The asymmetric data signal is passed into-the digital filter 12, which in the preferred embodiment is referred to as a time-reversed infinite impulse response filter 12. The time-reversed infinite impulse response filter 12 includes a first memory device 26, namely a first last-in-first-out (LIFO) buffer 26, an infinite impulse response (IIR) filter 28, and a second memory device 29, namely a second last-in-first-out (LIFO) buffer 29. The first LIFO buffer 26 receives each sample of the asymmetric data signal from the ADC 22 as each sample is generated by the ADC 22. The first LIFO buffer 26 stores each sample at a memory location within the first LIFO buffer 26.

After the last sample within one Of the plurality of signal bursts is stored in the first LIFO buffer 26, the last sample is passed from the first memory to the IIR filter 28. Next, the second-to-last sample is passed to the IIR filter 28, then the third-to-last sample is similarly passed, and so on until the first sample is passed to the IIR filter 28. Thus, the samples of each signal burst are passed to the IIR filter 28 in a reverse sequence, i.e., in reverse of the order in which they are received into the first LIFO buffer 26. The samples, in the reverse sequence, are referred to herein as a time-reversed signal. Next, the IIR filter 28 filters the time-reversed signal and causes asymmetric distortion of the time-reversed signal.

Note that while a digital IIR filter 28 is a preferred filter for use with the invention, many other types of filters with one or more poles (referred to herein as pole filters) should be understood to be within the scope of the invention. For example, an analog filter can be used (provided a digital to analog converter is interposed between the first LIFO buffer 26 and the analog filter, and, similarly, a analog to digital converter is interposed between the analog filter and the second LIFO buffer 29). Alternatively, a digital lattice structure with feedback can also be used as the pole filter.

After having been filtered by the IIR filter 28, the time-reversed signal is passed into the second LIFO buffer 29. After the last sample within one of the plurality of signal bursts of the filtered time-reversed signal is stored within the second LIFO buffer 29, the samples are read from the second LIFO buffer 29 in the reverse sequence, i.e., last sample, then second-to-last sample, etc., and a substantially symmetric data signal is generated in response thereto. This process, i.e., reversing, IIR filtering and then re-reversing, is repeated for each of the plurality of signal bursts within the asymmetric data signal.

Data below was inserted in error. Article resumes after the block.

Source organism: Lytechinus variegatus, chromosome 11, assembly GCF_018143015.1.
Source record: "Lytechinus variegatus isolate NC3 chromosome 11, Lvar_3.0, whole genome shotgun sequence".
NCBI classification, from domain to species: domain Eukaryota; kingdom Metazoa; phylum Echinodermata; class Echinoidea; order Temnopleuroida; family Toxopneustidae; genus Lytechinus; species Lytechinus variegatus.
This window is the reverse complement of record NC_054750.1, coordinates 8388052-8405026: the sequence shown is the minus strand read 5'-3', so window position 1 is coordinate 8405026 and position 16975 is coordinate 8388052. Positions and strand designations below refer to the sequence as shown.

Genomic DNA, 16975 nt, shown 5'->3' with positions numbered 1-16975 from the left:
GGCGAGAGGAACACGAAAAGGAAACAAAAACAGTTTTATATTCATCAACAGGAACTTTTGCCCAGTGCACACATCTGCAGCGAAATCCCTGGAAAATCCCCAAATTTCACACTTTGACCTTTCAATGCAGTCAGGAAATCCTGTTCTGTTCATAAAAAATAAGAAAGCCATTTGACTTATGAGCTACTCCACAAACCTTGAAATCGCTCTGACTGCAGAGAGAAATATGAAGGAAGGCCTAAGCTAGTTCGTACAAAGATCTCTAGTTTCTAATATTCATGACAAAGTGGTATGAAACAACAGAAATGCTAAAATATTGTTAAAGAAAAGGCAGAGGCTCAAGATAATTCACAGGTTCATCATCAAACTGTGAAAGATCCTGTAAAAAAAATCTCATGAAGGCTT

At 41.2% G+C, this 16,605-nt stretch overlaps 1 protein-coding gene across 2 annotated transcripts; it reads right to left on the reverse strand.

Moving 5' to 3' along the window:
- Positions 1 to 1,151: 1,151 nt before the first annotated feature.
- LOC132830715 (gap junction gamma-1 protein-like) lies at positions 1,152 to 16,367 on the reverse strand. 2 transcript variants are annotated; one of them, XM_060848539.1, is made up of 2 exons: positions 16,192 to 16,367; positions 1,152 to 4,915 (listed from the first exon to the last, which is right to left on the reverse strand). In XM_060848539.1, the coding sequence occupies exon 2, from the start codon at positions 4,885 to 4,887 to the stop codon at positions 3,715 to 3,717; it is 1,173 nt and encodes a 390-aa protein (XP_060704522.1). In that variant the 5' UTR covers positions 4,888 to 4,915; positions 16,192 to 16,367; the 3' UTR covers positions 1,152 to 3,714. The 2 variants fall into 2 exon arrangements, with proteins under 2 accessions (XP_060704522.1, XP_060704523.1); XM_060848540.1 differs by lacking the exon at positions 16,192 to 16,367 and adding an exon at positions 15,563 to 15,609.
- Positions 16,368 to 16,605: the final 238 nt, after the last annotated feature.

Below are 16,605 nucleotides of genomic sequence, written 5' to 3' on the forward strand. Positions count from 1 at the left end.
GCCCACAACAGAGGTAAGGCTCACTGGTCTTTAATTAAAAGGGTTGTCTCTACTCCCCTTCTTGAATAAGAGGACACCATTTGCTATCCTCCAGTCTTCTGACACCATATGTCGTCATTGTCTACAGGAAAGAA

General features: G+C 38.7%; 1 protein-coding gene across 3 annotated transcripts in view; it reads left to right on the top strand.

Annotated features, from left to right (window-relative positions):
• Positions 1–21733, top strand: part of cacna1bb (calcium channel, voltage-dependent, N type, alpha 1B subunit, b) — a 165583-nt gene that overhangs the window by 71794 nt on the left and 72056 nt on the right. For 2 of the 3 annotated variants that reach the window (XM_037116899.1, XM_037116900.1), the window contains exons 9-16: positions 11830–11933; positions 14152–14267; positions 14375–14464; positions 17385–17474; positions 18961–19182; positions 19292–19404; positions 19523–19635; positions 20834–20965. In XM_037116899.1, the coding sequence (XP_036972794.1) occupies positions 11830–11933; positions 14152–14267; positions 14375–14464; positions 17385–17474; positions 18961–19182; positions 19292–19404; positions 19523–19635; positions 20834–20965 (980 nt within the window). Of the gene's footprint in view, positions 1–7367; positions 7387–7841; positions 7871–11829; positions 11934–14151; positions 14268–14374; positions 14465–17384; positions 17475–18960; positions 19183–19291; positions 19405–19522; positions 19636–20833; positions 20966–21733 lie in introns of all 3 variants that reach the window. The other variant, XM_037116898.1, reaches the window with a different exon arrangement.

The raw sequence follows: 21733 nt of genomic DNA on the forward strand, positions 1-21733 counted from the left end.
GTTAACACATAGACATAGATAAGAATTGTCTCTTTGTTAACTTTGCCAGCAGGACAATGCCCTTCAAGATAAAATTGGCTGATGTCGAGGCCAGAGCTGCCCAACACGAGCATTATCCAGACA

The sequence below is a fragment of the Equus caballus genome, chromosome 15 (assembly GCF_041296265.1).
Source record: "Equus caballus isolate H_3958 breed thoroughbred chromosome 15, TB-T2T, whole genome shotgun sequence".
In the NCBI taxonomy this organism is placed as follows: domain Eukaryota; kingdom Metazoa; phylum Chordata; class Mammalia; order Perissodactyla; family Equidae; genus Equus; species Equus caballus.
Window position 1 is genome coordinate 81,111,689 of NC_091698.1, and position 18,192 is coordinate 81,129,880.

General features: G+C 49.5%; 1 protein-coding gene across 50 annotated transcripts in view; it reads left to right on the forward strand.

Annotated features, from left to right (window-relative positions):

Note that in the event a the digital filter 12 is used in a system that does not utilize a burstwise incoming signal such as the cellular signal 6, the incoming signal will need to be segmented or blocked so that discrete bursts or blocks of the signal can be stored in the first LIFO 26 and recalled using the reverse sequence, etc.

The IIR filter 28, as mentioned above, causes asymmetric distortion in the asymmetric data signal. However, because each burst (or block) of the asymmetric data signal is received into the IIR filter 28 in reverse, i.e., last sample first etc., filtered by the IIR filter 28 and then re-reversed, the asymmetric distortion caused by the IIR filter 28 surprisingly tends to cause the asymmetric data signal to become symmetric. By adjusting the asymmetric distortion caused by the IIR filter 28, the IIR filter 28 can be made to generate a substantially symmetric data signal. (A symmetric signal is a signal produced by a filter or combination of filters that have a substantially symmetric energy distribution about a time-domain peak in the filter's impulse response.) Finally, the substantially symmetric data signal is passed to the signal processor 24, and is processed therein, along with a similar symmetric data signal from the "Q" channel, as is known in the art of cellular telephone communications.

In this way the time-reversed infinite impulse response filter 12 restores the asymmetrio distortion caused by the analog filter 14 using a digital filter having a sharply reduced number of "taps".

Note that the digital filter of the present invention need not be used to restore symmetry or linear phase to a time-domain asymmetrically distorted signal. The restoration of symmetry is described herein only in the context of describing the function of the preferred embodiment of the digital filter. Numerous other applications of the invention are contemplated and can be achieved through the selection of the pole(s) and possible zero(s) of the pole filter. Such applications include satellite communications modems, telephone line modems, terrestrial microwave point-to-point modems and numerous other applications.